NEW YORK (Legal Newsline) – A federal appeals court has granted a lower court jurisdiction over a former Navy sailor’s asbestos lawsuit according to the federal officer removal defense.
Judge Gerard E. Lynch delivered the Nov. 13 opinion in the U.S. Court of Appeals for the Second Circuit reversing the lower court’s judgment. Judges Pierre N. Leval and Christopher F. Droney concurred.
Defendant Crane Co. filed the appeal after the U.S. District Court for the Southern District of New York ordered the asbestos case to be remanded back to state court.
Plaintiff Susan Cuomo filed the failure-to-warn action against Crane Co. and several other defendants in a state court in New York on behalf of her late husband Joseph.
She alleged the decedent was exposed to asbestos while serving in the U.S. Navy from 1974 to 1980. She accuses Crane Co. of causing her husband’s injury by failing to include warning labels on the asbestos-containing valves it supplied for the Navy’s vessels.
Crane Co. removed the suit to the district court under the federal officer removal statute in January 2013.
Then in November 2013, the district court granted Cuomo’s motion to remand, finding that Crane Co. did not provide evidence that the Navy’s specifications either “prohibited” or “dictated” the allowed asbestos warnings on Crane’s products.
The district court further held that Crane Co. failed to identify any significant conflict between the Navy’s safety regulations and New York’s tort liability standards so as to give rise to a colorable federal contractor defense.
On appeal, Crane Co. argued that the district court erred when it required the defendant to produce evidence that the Navy dictated the asbestos warnings as the basis of Crane’s federal contractor defense.
The appeals court agreed, holding that Crane Co. did, in fact, assert a colorable federal contractor defense despite the absence of the evidence the district court takes issue with.
In support of removal, Crane Co. provided several affidavits and numerous documentary exhibits suggesting the Navy provided detailed specifications for the valves that Crane supplied for its vessels, Crane’s valves must have conformed to those specifications if they were accepted by the Navy and the Navy was aware of the health risks associated with asbestos by the 1970s.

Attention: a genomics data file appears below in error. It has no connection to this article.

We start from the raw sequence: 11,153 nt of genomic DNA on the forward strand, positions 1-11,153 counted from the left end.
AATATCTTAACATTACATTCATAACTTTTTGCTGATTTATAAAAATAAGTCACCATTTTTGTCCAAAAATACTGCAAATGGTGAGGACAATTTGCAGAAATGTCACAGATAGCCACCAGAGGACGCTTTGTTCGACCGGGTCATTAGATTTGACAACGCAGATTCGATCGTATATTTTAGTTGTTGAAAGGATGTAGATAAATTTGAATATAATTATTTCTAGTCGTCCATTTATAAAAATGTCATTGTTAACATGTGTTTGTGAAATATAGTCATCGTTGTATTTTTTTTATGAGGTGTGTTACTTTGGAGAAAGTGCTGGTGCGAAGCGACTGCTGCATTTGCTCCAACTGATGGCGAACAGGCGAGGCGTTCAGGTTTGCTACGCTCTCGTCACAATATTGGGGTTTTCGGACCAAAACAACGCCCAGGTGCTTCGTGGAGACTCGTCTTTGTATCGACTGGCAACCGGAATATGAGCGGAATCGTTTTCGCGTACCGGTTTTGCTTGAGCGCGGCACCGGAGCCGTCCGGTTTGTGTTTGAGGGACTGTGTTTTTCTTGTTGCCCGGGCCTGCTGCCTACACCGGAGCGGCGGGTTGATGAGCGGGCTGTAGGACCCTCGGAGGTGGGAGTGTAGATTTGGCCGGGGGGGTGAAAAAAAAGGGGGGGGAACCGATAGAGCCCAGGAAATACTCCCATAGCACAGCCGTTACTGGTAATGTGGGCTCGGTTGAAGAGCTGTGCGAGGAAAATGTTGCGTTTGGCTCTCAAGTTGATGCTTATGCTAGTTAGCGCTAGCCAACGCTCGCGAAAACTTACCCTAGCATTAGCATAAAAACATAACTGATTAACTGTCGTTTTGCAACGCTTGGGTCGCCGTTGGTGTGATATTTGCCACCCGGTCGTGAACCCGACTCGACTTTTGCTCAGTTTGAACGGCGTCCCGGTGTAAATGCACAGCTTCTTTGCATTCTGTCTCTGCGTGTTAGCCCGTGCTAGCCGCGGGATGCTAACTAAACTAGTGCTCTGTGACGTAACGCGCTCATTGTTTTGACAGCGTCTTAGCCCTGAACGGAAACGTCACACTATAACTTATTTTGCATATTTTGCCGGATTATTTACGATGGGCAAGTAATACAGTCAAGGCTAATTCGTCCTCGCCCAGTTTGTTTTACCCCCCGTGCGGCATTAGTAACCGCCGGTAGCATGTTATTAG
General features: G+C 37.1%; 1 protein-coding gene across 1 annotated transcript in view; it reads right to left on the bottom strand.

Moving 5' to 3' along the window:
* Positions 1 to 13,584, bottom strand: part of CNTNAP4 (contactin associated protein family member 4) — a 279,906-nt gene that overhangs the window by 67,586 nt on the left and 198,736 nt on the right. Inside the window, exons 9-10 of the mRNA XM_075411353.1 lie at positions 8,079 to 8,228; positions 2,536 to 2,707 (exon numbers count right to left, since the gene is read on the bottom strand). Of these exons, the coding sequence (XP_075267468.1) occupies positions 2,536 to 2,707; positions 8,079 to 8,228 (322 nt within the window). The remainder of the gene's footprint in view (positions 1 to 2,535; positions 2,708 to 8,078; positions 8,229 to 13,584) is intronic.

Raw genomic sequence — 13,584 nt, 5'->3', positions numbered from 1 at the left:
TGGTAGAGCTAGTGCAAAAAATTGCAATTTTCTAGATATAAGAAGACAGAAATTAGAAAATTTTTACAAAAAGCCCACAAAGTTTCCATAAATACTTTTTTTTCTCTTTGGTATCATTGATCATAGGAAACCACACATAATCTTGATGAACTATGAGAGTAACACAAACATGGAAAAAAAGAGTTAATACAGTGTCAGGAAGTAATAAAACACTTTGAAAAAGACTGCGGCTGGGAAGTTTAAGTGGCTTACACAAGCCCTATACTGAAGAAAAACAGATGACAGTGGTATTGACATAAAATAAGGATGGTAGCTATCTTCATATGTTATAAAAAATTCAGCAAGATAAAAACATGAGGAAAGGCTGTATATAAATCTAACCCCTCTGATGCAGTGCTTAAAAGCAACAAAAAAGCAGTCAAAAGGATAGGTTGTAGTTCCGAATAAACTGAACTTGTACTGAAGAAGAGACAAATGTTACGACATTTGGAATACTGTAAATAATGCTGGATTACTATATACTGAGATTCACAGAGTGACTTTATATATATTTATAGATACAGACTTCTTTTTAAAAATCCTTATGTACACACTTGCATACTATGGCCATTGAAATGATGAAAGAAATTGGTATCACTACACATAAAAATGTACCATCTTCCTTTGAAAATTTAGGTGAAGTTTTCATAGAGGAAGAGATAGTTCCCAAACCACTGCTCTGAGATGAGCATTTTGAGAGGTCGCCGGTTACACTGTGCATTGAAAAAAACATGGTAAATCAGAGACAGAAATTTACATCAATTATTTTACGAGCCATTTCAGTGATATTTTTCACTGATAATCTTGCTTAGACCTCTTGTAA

“This evidence provides a colorable factual basis for each prong of the federal contractor defense,” the appeals court held.
Additionally, Lynch wrote that the plaintiff’s competing testimony did not undercut Crane Co.’s right to removal. Instead, it raised the same factual dispute regarding the validity of the defense “that should be submitted to the judgment of a federal court.”
Cuomo’s argument that Crane Co. cannot make a colorable bid for the federal contractor defense “exaggerates” the requirements of the defense and the threshold for federal removal, Lynch held.
Cuomo correctly noted that some evidence that the disputed product warnings “resulted from a determination of a government official,” meaning the government dictated what warnings should be provided, the opinion said. However, the appeals court added that “dictating the content of a warning does not necessarily require the government to prescribe its literal terms.”
Because Crane Co. provided evidence that the Navy issued specifications regarding the production and packaging of its valves, which did not mention asbestos warnings, the evidence “easily clears the low threshold for asserting a federal contractor defense for purposes of removal.”
“Whether or not that evidence will ultimately be sufficient to persuade a federal court that these specifications articulated a discretionary safety policy by the Navy effectively ‘limiting’ Crane’s ability to affix additional asbestos warnings, or even to raise a fact issue that will survive a motion for pretrial summary judgment, Crane has certainly provided sufficient evidence to create at this preliminary stage a colorable possibility of satisfying that standard,” Lynch wrote.
From Legal Newsline: Reach Heather Isringhausen Gvillo at firstname.lastname@example.org